Shortlist from Station Catalogue over facilities and science disciplines.
NAME AND OWNER
Flashline Mars Definitions of the Arctic vary according to environmental, geographical, political, cultural and scientific perspectives. Some scientists define the Arctic as areas having a high latitude, long winters, short, cool summers,... More Research Station is one of two simulated Mars habitats owned and operated by The Mars Society, Inc., a U.S. non-profit organization.
The station is located on Devon Island, a Mars analog environment and polar desert, approximately 165 kilometers (103 mi) north east of the hamlet of Resolute in Nunavut, Canada. The station is situated on Haynes Ridge, overlooking the Haughton impact crater, a 23 km diameter crater formed approximately 39 million years ago (late Eocene). The location is approximately 1,609 km (1,000 mi; 869 nmi) from the geographic North Pole and approximately 1,287 km (800 mi; 695 nmi) from the magnetic North Pole. Coordinates: 75°25′52.75″N 089°49′24.19″W.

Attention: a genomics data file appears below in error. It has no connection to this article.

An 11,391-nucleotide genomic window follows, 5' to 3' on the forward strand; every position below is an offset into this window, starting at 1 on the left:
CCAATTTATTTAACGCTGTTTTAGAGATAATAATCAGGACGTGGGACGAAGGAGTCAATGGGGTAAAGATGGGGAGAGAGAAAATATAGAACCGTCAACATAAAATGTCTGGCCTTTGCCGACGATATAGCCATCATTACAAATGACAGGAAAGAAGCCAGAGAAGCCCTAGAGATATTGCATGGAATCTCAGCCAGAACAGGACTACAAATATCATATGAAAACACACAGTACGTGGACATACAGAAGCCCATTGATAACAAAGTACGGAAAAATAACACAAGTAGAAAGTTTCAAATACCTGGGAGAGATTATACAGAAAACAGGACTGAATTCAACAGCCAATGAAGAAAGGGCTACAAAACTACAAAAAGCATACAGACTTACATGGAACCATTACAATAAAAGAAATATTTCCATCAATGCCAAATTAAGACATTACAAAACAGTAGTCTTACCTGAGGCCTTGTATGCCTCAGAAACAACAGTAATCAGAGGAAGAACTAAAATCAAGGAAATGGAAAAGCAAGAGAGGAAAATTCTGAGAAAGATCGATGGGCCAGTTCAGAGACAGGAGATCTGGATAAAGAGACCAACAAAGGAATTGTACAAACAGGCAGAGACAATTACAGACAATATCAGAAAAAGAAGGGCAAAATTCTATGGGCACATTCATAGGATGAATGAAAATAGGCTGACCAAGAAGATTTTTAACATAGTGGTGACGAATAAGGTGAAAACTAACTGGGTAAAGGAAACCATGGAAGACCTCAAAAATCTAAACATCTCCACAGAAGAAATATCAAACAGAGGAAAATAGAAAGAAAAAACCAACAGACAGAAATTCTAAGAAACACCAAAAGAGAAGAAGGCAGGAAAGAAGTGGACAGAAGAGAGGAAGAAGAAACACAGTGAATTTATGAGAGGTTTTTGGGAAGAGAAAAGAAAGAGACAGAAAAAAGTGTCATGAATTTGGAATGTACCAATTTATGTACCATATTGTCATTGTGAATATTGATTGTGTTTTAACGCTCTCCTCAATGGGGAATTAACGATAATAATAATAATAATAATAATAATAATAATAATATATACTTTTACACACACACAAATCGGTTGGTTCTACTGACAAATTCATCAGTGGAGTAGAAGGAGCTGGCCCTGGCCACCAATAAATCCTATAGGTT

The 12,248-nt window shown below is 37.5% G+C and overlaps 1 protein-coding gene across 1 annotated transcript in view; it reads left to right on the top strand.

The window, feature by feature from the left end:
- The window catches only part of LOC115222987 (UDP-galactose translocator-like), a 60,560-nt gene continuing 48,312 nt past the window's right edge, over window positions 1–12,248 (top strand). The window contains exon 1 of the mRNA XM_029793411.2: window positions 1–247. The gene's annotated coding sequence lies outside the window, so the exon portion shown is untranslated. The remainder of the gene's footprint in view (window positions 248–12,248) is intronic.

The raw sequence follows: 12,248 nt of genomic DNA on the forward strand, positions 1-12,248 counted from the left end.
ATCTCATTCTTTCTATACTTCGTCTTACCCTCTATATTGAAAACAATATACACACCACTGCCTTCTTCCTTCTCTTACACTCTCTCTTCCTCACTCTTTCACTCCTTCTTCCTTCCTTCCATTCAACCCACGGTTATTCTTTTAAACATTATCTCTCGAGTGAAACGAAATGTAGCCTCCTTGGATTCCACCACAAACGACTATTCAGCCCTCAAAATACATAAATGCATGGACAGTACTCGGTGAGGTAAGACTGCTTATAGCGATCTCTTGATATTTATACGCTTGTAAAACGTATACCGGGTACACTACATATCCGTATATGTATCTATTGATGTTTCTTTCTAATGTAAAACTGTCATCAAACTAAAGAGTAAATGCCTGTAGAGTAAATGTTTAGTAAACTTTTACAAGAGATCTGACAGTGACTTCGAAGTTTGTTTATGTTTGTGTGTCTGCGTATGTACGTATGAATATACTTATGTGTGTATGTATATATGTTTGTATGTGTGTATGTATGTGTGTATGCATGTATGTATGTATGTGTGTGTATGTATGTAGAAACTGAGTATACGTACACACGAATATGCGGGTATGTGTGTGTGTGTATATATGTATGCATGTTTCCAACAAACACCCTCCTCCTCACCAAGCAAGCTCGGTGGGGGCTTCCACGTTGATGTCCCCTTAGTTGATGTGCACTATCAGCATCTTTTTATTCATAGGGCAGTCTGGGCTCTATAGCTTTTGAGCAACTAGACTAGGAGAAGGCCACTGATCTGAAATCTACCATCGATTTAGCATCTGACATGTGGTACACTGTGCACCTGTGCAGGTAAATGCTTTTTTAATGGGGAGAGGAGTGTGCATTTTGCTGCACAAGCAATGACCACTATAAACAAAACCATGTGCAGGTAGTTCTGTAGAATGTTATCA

BIODIVERSITY AND NATURAL ENVIRONMENT
Because of its relatively high elevation and its extreme northern latitude, Devon Island supports only a meagre population of musk oxen and small birds and mammals; the island does support hypolith communities. Animal life is concentrated in the Truelove Lowland area of the island, which has a favorable microclimate and supports relatively lush Arctic vegetation. Temperatures during the brief (40 to 55 days) growing season seldom exceed 10 °C (50 °F), and in winter can plunge to as low as −50 °C (−58 °F). With a polar desert The study of living organisms in their environment, including where they are found and how they interact with their physical environment and with each other, for example through food webs.... More, Devon Island receives very little precipitation. Cape Liddon is an Important Bird Area (IBA) notable for its Black Guillemot and Northern Fulmar populations. Cape Vera, another IBA site, is also noted for its Northern Fulmar population. Devon Island is also notable for the presence of the Haughton impact crater, created some 39 million years ago when a meteorite about 2 km (1.2 mi) in diameter crashed into what were then forests. The impact left a crater approximately 23 km (14 mi) in diameter, which was a lake for several million years.